Global warming activist Al Gore, you'll recall, made a lot of money championing an offset company. Gore–who at the time had three houses with headline-making utility bills–had a Yellowstone-sized carbon footprint. He bought offsets from his own company, which sure beats going from room to room switching off the lights.

Don't get me wrong about the kinds of programs offset companies often support. Many of them are worthy and should be pursued purely to help people in need. Many projects, for example, provide for water filtration for people who live where clean water is scarce. Such projects provide humanitarian benefits and must be undertaken regardless of what is believed about global climate change.

I looked at the website of The Carbon Neutral Company, which has offices in the U.K., and U.S., and works with such companies as Avis, Marks and Spencer, and about 350 other businesses in thirty-five countries. It is an award-winning company that was started in 1997 and claims to "have contracted more than eight million tons of carbon from 240 projects across thirty countries."

There are videos of the company's endeavors, including biodiversity projects aimed at preserving animal habitat, planting trees in Kenya, and paying for eco-stoves, and insulation blankets (so you won't create pollution getting warm).

All these projects seem eminently virtuous. Nevertheless, I am sure that Hillary is not cooking on an eco-stove at her Washington, D.C., house or the one in Chappaqua, New York. When granddaughter Charlotte visits, she won't be swaddled in extra clothes to prevent her polluting the environment in a base attempt to get warm. The Clintons will just turn up the heat.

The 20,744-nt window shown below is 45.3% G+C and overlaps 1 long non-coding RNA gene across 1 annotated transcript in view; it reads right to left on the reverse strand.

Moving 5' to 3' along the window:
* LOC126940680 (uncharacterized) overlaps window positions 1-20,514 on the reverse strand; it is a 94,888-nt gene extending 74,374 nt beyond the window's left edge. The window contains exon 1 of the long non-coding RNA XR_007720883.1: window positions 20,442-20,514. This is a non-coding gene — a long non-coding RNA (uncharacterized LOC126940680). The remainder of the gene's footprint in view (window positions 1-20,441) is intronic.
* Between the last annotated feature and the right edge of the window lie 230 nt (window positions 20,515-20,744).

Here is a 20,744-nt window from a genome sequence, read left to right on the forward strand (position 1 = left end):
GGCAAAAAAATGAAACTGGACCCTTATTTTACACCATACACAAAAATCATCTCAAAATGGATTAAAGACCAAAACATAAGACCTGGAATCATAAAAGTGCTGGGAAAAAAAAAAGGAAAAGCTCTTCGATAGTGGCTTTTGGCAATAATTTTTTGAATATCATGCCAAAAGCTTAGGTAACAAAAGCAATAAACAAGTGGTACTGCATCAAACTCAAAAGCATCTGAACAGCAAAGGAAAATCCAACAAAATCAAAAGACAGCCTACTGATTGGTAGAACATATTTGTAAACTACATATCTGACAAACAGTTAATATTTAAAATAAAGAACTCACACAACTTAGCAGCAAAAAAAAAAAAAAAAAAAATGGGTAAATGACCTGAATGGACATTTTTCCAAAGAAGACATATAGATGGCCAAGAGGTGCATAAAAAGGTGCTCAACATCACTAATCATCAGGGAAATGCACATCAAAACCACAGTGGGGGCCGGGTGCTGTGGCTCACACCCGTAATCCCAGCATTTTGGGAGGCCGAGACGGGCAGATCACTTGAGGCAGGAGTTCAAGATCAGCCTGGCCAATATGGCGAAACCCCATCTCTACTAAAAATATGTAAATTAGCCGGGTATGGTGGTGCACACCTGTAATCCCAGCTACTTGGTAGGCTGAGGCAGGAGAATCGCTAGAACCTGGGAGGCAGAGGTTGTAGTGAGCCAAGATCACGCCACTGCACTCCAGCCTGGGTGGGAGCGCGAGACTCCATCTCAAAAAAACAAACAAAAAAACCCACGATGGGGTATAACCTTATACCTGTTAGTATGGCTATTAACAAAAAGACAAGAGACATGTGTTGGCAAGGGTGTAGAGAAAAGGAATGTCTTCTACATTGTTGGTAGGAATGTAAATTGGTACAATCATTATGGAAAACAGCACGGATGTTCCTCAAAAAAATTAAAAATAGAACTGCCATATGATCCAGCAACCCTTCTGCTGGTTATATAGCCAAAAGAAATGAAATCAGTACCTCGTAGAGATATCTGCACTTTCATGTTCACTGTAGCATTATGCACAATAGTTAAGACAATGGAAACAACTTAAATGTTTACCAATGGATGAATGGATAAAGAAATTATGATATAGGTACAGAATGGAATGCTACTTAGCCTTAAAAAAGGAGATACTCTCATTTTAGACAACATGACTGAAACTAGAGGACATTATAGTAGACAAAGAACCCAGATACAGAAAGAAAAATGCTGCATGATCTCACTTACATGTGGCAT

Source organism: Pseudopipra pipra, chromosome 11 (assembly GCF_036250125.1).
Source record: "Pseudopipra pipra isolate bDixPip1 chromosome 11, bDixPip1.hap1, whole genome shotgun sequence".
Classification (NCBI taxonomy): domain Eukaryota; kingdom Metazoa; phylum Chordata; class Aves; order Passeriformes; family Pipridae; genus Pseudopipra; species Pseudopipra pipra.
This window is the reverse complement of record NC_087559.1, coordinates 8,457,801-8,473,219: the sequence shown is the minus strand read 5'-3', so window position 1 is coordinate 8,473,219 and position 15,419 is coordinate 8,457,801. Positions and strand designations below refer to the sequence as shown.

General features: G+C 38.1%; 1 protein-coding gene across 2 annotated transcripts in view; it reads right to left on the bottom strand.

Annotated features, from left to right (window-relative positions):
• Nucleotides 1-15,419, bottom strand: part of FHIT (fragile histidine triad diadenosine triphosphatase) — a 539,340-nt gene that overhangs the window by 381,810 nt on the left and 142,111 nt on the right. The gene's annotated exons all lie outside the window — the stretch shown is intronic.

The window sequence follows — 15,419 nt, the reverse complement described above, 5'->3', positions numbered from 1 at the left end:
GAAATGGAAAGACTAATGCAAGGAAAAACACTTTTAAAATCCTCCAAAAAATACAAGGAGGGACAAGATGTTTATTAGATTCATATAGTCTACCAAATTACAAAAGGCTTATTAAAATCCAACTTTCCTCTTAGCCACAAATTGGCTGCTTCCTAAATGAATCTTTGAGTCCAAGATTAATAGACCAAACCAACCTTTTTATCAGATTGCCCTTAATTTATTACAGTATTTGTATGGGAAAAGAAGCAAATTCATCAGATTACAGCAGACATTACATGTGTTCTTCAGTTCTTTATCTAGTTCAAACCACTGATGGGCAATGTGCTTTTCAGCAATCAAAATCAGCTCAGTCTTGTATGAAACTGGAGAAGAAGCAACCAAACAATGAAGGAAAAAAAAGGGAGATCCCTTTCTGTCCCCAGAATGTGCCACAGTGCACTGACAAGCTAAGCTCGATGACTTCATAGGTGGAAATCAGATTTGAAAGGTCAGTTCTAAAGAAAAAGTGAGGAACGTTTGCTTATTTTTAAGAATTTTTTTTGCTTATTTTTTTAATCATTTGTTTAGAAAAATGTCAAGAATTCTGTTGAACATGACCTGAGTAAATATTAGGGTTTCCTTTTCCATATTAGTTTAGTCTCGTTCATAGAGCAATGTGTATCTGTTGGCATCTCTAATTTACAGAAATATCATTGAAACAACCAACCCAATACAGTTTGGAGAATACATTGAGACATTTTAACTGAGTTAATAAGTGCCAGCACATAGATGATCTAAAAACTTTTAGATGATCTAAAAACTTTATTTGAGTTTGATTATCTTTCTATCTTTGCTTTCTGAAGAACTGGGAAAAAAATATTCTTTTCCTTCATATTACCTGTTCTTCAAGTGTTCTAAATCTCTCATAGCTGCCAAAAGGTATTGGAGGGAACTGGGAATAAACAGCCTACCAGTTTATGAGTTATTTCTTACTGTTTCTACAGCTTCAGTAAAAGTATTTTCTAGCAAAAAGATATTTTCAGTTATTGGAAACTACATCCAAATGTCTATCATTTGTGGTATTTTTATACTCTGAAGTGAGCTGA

If you really are worried about global warming, regard it as a deadly threat, and want to rewrite the rules governing the economy in order to address it, it seems like you ought to be willing to make some sacrifices yourself rather than just paying poor people to make sacrifices for you.

Many of the measures that Mrs. Clinton and others advocate to stave off global warming will prevent the Third World from developing to the point where the poor have jobs and can buy some of the luxuries that those of us in the developed world take for granted.

Not that Mrs. Clinton only wants the poor in the Third World to make sacrifices. She also expects sacrifice here at home, just not from people like her. She refused to answer a question about the Keystone XL Pipeline the other day. That project could create more jobs for Americans who want to work but, though vetted again and again and found to have negligible potential environmental impact, remains unpopular with affluent environmentalists, including many Clinton supporters.

Perhaps those supporters will feel better about the Clinton campaign’s carbon offset program. But the rest of Americans are likely to have a different take: It’s yet another example of liberal hypocrisy, wanting the rest of the world to live by rules they’d never consider for themselves.